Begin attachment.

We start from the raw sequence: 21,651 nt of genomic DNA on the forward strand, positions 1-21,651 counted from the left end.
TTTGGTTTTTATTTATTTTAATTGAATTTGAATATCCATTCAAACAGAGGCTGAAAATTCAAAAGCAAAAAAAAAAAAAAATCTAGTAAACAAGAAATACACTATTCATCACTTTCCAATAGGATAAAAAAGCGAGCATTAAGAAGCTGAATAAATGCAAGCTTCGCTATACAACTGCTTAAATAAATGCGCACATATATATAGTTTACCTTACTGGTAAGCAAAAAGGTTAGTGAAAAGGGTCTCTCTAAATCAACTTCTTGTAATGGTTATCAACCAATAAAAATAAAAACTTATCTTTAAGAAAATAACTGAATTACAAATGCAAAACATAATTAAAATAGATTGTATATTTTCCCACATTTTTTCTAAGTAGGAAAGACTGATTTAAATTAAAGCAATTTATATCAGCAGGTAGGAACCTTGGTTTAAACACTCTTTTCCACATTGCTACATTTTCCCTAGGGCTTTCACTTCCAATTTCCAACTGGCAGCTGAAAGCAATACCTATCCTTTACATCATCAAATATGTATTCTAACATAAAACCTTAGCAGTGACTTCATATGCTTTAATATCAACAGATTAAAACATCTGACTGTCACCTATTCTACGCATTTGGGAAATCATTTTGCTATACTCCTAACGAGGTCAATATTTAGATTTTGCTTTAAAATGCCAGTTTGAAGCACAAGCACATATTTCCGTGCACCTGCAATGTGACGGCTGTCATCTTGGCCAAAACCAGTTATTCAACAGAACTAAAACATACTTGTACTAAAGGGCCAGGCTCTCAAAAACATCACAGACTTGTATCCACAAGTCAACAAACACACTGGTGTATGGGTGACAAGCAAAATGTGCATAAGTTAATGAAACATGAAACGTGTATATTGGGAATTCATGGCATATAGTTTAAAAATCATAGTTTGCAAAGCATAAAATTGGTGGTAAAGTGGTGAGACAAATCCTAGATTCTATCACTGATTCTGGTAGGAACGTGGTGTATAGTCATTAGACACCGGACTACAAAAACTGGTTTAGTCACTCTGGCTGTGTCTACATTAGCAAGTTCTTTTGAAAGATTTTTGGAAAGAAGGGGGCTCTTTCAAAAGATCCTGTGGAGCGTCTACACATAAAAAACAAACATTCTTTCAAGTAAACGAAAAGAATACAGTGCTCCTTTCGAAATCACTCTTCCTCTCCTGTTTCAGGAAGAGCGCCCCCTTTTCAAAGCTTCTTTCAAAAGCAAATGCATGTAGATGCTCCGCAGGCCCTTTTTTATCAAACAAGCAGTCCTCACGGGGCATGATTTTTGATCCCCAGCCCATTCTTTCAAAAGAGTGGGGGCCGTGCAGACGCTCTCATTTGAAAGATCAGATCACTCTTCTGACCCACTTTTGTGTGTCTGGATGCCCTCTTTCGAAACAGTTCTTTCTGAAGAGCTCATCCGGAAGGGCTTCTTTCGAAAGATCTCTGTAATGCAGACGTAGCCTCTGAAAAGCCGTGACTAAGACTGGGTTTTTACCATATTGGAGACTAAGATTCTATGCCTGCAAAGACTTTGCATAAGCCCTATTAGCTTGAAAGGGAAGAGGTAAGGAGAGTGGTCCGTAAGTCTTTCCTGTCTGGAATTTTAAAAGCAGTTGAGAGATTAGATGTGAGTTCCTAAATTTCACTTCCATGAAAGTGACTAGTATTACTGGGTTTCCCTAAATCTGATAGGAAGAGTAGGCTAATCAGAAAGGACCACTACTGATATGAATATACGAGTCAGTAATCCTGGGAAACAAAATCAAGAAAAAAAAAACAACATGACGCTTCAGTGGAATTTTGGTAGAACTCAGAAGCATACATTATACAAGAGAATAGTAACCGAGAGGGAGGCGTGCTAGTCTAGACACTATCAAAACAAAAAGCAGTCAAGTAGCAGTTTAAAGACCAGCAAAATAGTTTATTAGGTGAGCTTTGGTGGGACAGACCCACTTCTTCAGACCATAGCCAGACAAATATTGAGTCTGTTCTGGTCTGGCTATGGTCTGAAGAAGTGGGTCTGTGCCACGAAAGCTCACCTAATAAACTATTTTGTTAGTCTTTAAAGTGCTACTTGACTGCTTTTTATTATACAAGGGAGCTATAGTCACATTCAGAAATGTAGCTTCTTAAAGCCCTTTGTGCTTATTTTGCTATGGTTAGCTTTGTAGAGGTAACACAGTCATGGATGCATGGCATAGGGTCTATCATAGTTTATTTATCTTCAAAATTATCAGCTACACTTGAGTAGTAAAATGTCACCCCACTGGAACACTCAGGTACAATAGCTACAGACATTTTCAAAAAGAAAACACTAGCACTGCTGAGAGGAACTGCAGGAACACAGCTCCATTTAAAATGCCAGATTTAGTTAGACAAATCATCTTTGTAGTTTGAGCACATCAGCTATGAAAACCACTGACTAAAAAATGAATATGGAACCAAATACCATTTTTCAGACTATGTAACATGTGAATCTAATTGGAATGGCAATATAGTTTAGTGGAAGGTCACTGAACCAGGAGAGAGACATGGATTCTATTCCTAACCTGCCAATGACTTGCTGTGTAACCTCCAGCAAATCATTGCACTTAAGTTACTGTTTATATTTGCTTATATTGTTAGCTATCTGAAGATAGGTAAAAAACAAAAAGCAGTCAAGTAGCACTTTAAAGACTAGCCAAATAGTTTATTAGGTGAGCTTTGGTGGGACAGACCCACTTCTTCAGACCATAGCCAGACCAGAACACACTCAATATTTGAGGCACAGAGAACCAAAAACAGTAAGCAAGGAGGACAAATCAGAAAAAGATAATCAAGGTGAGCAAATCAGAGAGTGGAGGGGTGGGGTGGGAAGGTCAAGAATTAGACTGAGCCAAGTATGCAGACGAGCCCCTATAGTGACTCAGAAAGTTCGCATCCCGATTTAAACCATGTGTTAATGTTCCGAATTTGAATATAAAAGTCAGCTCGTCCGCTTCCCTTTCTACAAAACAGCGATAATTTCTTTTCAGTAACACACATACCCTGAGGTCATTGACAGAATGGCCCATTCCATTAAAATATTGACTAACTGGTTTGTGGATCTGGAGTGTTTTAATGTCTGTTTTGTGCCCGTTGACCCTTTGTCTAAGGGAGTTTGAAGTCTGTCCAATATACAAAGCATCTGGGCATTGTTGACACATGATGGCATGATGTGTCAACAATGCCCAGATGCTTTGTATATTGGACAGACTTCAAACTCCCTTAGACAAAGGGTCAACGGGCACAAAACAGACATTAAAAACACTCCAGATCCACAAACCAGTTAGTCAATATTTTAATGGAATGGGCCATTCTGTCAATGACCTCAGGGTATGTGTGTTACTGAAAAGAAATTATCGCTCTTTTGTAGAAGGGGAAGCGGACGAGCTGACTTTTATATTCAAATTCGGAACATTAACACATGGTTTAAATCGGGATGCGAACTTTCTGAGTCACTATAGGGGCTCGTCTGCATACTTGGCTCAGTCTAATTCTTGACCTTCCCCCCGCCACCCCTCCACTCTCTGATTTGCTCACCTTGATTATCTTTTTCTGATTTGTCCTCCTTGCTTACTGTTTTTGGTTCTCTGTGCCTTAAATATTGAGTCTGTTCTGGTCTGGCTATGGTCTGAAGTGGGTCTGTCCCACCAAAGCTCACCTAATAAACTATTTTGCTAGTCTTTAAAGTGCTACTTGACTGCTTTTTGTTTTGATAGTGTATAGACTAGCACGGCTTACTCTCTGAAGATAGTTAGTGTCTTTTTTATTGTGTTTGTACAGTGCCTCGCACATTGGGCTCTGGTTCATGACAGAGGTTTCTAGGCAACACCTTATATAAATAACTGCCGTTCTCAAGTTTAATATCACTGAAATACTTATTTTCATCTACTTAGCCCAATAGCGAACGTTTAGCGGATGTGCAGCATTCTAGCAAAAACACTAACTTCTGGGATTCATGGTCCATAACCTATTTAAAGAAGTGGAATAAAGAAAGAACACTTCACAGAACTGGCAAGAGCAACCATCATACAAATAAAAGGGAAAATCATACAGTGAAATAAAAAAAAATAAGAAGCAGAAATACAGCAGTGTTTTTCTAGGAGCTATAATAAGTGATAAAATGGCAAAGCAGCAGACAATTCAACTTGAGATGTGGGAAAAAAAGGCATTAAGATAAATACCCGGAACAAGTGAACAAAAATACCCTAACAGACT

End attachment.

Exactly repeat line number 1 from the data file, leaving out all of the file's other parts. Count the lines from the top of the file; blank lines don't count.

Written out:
We start from the raw sequence: 21,651 nt of genomic DNA on the forward strand, positions 1-21,651 counted from the left end.